Instead, we looked for options with a premium economy service, and ended up selecting American Airlines. We were flying from Walt Disney World out to Aulani, and that’s where it became tougher for us. There aren’t many direct flights from the east coast into Honolulu. At the time of writing this, only New York's Newark and JFK, Atlanta's Hartsfield, and Dulles in Washington DC offered such a service, so we had to take a connecting flight to somewhere. We chose Dallas/Fort Worth, as we didn’t see the point in flying north to head south again.
If you’re on the West Coast, you have a multitude of choices. Again, not surprisingly, Los Angeles has the most flights to Honolulu, but you can also fly from the likes of Las Vegas, San Francisco, San Jose, San Diego, Oakland, and Sacramento. Further north, there are options such as Anchorage, Portland, and Seattle, and when I was doing my research, I was surprised by how many flights into Honolulu from some of these destinations were operated by Alaskan Airlines.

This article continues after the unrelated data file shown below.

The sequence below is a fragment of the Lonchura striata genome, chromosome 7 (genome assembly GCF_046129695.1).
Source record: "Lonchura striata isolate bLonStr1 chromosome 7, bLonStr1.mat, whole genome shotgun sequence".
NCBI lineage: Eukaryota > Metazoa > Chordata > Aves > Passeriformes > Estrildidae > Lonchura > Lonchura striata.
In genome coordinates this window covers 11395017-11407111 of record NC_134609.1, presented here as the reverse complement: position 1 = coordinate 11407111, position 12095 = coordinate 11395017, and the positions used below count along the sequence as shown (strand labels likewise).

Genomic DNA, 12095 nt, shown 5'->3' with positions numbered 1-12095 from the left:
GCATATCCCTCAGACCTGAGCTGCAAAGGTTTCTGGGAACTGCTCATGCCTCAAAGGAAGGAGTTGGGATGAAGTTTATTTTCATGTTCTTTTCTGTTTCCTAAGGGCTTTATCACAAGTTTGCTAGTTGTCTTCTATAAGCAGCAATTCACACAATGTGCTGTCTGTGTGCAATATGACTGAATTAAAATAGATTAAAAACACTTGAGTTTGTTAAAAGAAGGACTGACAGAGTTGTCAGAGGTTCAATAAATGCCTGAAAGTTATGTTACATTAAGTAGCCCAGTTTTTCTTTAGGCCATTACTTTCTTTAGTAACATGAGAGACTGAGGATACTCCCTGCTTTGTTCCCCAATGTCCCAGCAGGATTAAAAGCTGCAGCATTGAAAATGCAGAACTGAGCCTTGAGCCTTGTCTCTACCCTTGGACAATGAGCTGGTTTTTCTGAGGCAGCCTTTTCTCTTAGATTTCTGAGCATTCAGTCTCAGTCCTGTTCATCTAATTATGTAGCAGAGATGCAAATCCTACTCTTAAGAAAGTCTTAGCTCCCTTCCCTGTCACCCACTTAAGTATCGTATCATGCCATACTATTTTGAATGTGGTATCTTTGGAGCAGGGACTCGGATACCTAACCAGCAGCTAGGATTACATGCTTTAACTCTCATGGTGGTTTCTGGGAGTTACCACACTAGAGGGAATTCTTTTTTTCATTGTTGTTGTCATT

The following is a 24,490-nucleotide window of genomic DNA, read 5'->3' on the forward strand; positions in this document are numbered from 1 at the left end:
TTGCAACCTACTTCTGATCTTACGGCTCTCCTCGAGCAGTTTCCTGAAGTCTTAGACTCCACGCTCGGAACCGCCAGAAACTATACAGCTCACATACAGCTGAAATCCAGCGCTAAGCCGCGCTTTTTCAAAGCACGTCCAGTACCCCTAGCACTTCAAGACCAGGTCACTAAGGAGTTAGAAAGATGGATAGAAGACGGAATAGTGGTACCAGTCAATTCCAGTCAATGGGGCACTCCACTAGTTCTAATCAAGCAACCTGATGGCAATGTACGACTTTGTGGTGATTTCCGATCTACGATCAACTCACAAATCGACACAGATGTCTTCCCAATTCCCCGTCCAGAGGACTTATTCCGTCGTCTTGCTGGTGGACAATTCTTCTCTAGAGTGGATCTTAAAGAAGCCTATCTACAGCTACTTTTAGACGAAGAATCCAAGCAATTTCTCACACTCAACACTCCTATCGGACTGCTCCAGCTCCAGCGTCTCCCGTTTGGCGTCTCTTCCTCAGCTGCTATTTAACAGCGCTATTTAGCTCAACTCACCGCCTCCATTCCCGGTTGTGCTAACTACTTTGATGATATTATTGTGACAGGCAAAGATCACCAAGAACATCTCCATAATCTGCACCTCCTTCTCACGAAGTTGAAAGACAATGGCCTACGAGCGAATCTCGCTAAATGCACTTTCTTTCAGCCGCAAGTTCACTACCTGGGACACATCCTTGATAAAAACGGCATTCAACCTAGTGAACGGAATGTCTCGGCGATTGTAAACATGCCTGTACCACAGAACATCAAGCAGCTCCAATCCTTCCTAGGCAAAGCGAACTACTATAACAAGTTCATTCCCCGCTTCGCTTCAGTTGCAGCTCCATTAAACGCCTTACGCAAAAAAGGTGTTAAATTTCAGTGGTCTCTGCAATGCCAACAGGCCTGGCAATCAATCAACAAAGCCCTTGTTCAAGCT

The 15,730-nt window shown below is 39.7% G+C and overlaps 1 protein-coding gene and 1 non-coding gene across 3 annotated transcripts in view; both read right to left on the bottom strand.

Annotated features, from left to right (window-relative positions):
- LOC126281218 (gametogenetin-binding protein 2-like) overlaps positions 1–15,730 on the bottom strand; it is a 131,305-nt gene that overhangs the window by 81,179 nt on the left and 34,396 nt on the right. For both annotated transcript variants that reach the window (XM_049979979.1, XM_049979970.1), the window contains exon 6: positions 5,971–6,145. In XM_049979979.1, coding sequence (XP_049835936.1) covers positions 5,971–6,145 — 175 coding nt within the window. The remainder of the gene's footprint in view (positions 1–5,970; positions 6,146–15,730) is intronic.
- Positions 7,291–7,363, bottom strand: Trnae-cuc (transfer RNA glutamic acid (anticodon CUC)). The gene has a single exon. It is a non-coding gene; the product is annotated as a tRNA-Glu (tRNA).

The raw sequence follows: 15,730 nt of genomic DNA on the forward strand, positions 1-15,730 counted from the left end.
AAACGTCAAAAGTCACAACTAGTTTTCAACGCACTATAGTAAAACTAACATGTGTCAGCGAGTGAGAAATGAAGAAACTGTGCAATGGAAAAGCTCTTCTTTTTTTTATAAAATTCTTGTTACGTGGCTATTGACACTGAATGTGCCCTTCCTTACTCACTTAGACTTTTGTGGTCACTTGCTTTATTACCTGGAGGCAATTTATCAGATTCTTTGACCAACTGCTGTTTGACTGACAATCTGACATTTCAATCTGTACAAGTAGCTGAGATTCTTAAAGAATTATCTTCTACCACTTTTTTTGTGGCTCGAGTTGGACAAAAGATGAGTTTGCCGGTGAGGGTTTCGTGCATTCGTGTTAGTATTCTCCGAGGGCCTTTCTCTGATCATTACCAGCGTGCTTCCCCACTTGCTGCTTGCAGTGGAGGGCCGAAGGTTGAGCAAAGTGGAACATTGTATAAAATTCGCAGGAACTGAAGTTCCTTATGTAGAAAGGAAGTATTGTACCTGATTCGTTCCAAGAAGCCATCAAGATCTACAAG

When you’re scheduling your flights, think very carefully about the changes in time zones. We flew out of Orlando first thing in the morning, arriving in Hawai’i late afternoon, which of course felt a lot later with the changes in five time zones! On the way out, you’ll likely have a choice of departure times throughout the day, although when you head back, the majority of flights from Honolulu are red eye flights.
The infamous traffic jams that Honolulu is renowned for.
If you’re heading back to the East Coast, you may find some daytime flights, which personally I prefer, as we never seem to sleep well on red eye flights. As we were heading back to Orlando, another reason we opted for flights stopping in Dallas/Fort Worth was that they were longer, more like seven and a half hours, allowing us the chance of a little more sleep. Trust me, when we return to Hawai’i (can you tell we’re determined to get back there?), we’ll go for one of those daytime flights to the East Coast.